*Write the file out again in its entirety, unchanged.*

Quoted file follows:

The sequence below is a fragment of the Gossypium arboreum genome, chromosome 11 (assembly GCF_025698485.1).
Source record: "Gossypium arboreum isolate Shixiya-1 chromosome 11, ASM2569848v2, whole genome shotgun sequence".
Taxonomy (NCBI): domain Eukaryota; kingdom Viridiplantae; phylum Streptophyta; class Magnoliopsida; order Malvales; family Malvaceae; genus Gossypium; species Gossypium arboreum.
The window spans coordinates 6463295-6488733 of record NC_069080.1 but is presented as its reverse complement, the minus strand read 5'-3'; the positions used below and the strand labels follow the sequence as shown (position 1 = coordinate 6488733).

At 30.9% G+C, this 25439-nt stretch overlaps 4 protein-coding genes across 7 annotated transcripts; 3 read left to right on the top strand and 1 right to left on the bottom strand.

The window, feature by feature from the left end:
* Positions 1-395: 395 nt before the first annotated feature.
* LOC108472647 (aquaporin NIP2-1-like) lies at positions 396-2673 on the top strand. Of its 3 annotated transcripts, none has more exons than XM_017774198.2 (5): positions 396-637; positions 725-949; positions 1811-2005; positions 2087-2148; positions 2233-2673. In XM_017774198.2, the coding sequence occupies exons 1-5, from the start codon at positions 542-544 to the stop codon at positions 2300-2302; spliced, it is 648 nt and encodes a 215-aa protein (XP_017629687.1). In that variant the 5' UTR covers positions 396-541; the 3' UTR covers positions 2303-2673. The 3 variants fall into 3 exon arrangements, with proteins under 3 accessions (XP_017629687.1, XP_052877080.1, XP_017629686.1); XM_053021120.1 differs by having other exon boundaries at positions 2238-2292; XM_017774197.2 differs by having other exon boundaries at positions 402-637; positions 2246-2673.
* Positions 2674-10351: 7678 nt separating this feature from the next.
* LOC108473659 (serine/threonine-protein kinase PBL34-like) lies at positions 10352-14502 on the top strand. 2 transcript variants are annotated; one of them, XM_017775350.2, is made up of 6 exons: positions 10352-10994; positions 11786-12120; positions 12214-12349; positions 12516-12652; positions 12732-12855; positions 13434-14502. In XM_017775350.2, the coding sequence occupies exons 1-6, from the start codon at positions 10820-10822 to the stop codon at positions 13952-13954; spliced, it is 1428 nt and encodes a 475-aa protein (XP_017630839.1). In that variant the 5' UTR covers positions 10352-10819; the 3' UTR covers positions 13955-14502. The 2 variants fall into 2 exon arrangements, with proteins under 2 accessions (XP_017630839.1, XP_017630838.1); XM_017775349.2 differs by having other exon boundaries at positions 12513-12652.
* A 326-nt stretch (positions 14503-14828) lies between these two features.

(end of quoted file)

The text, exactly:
The sequence below is a fragment of the Gossypium arboreum genome, chromosome 11 (assembly GCF_025698485.1).
Source record: "Gossypium arboreum isolate Shixiya-1 chromosome 11, ASM2569848v2, whole genome shotgun sequence".
Taxonomy (NCBI): domain Eukaryota; kingdom Viridiplantae; phylum Streptophyta; class Magnoliopsida; order Malvales; family Malvaceae; genus Gossypium; species Gossypium arboreum.
The window spans coordinates 6463295-6488733 of record NC_069080.1 but is presented as its reverse complement, the minus strand read 5'-3'; the positions used below and the strand labels follow the sequence as shown (position 1 = coordinate 6488733).

At 30.9% G+C, this 25439-nt stretch overlaps 4 protein-coding genes across 7 annotated transcripts; 3 read left to right on the top strand and 1 right to left on the bottom strand.

The window, feature by feature from the left end:
* Positions 1-395: 395 nt before the first annotated feature.
* LOC108472647 (aquaporin NIP2-1-like) lies at positions 396-2673 on the top strand. Of its 3 annotated transcripts, none has more exons than XM_017774198.2 (5): positions 396-637; positions 725-949; positions 1811-2005; positions 2087-2148; positions 2233-2673. In XM_017774198.2, the coding sequence occupies exons 1-5, from the start codon at positions 542-544 to the stop codon at positions 2300-2302; spliced, it is 648 nt and encodes a 215-aa protein (XP_017629687.1). In that variant the 5' UTR covers positions 396-541; the 3' UTR covers positions 2303-2673. The 3 variants fall into 3 exon arrangements, with proteins under 3 accessions (XP_017629687.1, XP_052877080.1, XP_017629686.1); XM_053021120.1 differs by having other exon boundaries at positions 2238-2292; XM_017774197.2 differs by having other exon boundaries at positions 402-637; positions 2246-2673.
* Positions 2674-10351: 7678 nt separating this feature from the next.
* LOC108473659 (serine/threonine-protein kinase PBL34-like) lies at positions 10352-14502 on the top strand. 2 transcript variants are annotated; one of them, XM_017775350.2, is made up of 6 exons: positions 10352-10994; positions 11786-12120; positions 12214-12349; positions 12516-12652; positions 12732-12855; positions 13434-14502. In XM_017775350.2, the coding sequence occupies exons 1-6, from the start codon at positions 10820-10822 to the stop codon at positions 13952-13954; spliced, it is 1428 nt and encodes a 475-aa protein (XP_017630839.1). In that variant the 5' UTR covers positions 10352-10819; the 3' UTR covers positions 13955-14502. The 2 variants fall into 2 exon arrangements, with proteins under 2 accessions (XP_017630839.1, XP_017630838.1); XM_017775349.2 differs by having other exon boundaries at positions 12513-12652.
* A 326-nt stretch (positions 14503-14828) lies between these two features.